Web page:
Rose is working furiously with the staff at the Louvre to safeguard the artworks. Daniel puts 250 of his most valuable paintings in the vault at the Chase Bank.Read more ›
Max's personal story is so understated, so emotionless, that it was difficult for this reader to be too involved. Briefly, Max is a son unsure of his father's love; he is pursuing a medical degree when he'd rather work in his father's gallery; he is in love with his father's assistant and possible mistress Rose; he is unfocused and seems to careen blindly through life. Then, Paris is occupied by the Germans and the Jewish Berenzons go into hiding. Those war years aren't the focus of the story, so it picks up again when the Berenzon pere and fil return to find the gallery an empty shell and their paintings gone. Max's search for the missing works gives the reader a view of just how difficult it was for those whose possessions had been `liberated' to reclaim them. But it is the depiction of postwar Paris that is more compelling.
Far more interesting than Max's story is the recounting of the art works themselves: the lengths the French went to protect these valuable possessions and the greed that flouishes even today as the descendants of the rightful owners are unable to claim their possessions. The recounting of the secret transport of 'The Wreck of the Medusa' and the 'Victory of Samothrace' were, for me, the highpoints of the novel.
The strong points of `Pictures at an Exhibition' are the author's prose style and the fascinating story of the `missing' art works. However, the human side of the story is far less riveting.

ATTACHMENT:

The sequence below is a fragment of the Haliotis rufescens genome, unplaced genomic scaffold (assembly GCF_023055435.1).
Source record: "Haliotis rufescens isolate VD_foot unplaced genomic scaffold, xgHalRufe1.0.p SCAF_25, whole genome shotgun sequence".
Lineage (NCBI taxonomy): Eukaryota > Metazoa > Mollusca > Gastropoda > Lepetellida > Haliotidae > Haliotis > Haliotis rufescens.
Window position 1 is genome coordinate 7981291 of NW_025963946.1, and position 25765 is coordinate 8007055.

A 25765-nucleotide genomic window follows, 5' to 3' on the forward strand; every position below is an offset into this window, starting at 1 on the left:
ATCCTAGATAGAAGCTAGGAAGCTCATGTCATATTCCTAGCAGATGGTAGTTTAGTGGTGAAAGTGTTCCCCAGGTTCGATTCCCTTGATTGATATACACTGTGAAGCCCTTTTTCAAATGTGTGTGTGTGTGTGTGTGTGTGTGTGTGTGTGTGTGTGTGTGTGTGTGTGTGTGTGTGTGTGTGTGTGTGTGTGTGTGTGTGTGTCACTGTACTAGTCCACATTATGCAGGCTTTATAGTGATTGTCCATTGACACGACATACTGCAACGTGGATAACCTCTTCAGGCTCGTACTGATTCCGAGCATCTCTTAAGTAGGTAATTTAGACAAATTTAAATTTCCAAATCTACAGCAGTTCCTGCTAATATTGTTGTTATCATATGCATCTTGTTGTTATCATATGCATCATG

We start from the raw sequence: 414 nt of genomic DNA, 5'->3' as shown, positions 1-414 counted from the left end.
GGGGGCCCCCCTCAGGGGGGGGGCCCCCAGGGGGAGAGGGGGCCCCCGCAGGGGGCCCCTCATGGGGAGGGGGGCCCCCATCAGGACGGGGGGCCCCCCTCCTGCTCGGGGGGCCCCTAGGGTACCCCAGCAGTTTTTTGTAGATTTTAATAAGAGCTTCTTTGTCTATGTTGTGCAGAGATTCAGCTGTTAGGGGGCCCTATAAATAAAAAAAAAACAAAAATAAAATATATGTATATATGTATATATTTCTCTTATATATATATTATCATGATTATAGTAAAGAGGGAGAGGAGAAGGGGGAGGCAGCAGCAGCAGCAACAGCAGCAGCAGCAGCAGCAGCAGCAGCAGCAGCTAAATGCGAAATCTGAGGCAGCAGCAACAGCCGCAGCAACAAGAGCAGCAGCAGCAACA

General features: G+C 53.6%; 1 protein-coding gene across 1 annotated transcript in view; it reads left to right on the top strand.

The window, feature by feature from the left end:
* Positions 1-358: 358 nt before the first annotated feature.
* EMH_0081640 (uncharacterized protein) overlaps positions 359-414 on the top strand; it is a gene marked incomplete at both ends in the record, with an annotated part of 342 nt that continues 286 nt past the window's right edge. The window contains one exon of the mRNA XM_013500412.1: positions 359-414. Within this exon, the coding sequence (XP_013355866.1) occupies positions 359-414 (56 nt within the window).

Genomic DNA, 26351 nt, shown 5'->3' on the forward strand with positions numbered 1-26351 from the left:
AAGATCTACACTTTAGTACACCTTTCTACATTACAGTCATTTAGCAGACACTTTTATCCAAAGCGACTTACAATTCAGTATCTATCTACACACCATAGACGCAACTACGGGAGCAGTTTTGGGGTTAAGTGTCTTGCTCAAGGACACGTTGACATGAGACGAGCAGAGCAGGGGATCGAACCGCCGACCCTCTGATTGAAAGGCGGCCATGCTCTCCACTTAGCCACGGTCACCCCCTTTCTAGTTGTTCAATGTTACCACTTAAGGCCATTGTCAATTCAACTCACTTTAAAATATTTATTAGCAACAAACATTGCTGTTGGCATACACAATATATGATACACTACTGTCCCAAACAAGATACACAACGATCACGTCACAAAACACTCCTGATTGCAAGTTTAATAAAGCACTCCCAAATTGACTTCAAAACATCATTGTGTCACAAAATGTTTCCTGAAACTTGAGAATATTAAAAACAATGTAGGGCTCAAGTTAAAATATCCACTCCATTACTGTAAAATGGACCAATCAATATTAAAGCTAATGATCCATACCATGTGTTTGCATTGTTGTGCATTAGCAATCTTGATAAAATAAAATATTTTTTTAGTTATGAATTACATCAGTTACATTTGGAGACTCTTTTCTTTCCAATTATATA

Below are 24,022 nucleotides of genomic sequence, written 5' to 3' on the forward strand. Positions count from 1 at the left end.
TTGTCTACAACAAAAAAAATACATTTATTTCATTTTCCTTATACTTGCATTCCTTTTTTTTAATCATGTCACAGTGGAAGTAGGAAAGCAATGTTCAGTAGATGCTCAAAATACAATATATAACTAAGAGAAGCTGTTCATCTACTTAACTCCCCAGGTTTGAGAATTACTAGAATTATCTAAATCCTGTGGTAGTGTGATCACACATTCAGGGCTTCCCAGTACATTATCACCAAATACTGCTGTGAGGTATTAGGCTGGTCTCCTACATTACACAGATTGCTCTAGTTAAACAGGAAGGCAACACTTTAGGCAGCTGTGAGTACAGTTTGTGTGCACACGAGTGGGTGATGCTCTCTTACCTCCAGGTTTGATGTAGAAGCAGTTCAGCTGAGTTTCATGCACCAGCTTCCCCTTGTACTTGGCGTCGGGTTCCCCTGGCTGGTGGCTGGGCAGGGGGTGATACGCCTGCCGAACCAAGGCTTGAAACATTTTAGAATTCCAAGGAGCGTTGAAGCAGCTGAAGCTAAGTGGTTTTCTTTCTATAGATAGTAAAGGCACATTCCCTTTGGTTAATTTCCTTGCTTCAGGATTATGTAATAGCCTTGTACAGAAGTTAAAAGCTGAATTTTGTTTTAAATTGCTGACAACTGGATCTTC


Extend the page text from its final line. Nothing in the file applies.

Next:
My first instinct, and perhaps painfully grandiose in scope, was to see Max as a sort-of Hans Castorp character: a regular individual, tinged with affluence and pervasive mediocrity (which, one may recall, Mann attributes Castorp's mediocrity to underlying greatness in 'The Magic Mountain'). Max becomes a player - intimately known to the reader - in a scenario and situation that dwarfs his existence. Though he never literally heeds the 'call to arms' as Castorp did, he instead undergoes as much a journey of purpose and exploration through the novel. Max's humanity is effervescent and clear, he is an idealistic Romantic but also occasionally indecisive.Read more ›
Most Recent Customer Reviews
I thought the Author showed some experience in the art world of that time and place, as well as the life surrounding that world. Read morePublished 11 months ago by Naftali Camiel
Have interest in this topic but the story is choppy and confusing . The transitions are poor so that reader is list at timesPublished 21 months ago by nkg
A fascinating story especially after seeing Monuments MenPublished on July 24, 2014 by Barbara K. Abend
“A thriller, a travelogue, and a mystery,” said the Minneapolis Star-Tribune about this 2009 novel, the story of Max Berenzon, son of a successful Parisian art dealer who, in the... Read morePublished on July 22, 2014 by Victoria Weisfeld
It took awhile to warm to the characters in this story but something drew me in and I was rewarded in the end with an insightful, well written historical fiction.Published on April 14, 2014 by Edwards
With the years before and immediately after WE II as time frame, this is a fictionalized account of the horrific loss of the world's great art masterpieces. Read morePublished on March 19, 2014 by US Writer
I liked this book very much at the beginning and parts of it were interesting, but I wearied of it.Published on March 10, 2014 by Emily P. Williams
This book was difficult for me to read. Nazi Paris is always hard to grasp, but the relationships in this book are extremely hard to comprehend. Read morePublished on August 2, 2013 by jscreative